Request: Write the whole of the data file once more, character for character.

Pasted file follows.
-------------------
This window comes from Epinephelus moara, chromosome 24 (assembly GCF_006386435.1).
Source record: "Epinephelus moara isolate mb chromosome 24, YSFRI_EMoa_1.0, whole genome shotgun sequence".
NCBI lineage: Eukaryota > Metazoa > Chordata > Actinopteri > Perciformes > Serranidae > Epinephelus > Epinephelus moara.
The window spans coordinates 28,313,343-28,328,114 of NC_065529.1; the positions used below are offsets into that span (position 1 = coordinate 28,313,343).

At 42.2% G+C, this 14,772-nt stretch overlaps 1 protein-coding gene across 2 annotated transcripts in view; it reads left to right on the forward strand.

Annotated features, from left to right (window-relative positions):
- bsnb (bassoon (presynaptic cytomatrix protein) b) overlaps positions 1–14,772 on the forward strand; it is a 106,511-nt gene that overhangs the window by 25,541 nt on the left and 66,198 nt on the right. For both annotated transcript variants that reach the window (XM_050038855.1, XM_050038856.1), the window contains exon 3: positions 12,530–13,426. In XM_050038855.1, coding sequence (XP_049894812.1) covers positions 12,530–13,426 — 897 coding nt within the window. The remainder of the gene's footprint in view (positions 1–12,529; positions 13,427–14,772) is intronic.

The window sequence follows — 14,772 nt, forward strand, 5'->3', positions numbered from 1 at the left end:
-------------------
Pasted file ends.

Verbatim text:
This window comes from Epinephelus moara, chromosome 24 (assembly GCF_006386435.1).
Source record: "Epinephelus moara isolate mb chromosome 24, YSFRI_EMoa_1.0, whole genome shotgun sequence".
NCBI lineage: Eukaryota > Metazoa > Chordata > Actinopteri > Perciformes > Serranidae > Epinephelus > Epinephelus moara.
The window spans coordinates 28,313,343-28,328,114 of NC_065529.1; the positions used below are offsets into that span (position 1 = coordinate 28,313,343).

At 42.2% G+C, this 14,772-nt stretch overlaps 1 protein-coding gene across 2 annotated transcripts in view; it reads left to right on the forward strand.

Annotated features, from left to right (window-relative positions):
- bsnb (bassoon (presynaptic cytomatrix protein) b) overlaps positions 1–14,772 on the forward strand; it is a 106,511-nt gene that overhangs the window by 25,541 nt on the left and 66,198 nt on the right. For both annotated transcript variants that reach the window (XM_050038855.1, XM_050038856.1), the window contains exon 3: positions 12,530–13,426. In XM_050038855.1, coding sequence (XP_049894812.1) covers positions 12,530–13,426 — 897 coding nt within the window. The remainder of the gene's footprint in view (positions 1–12,529; positions 13,427–14,772) is intronic.

The window sequence follows — 14,772 nt, forward strand, 5'->3', positions numbered from 1 at the left end: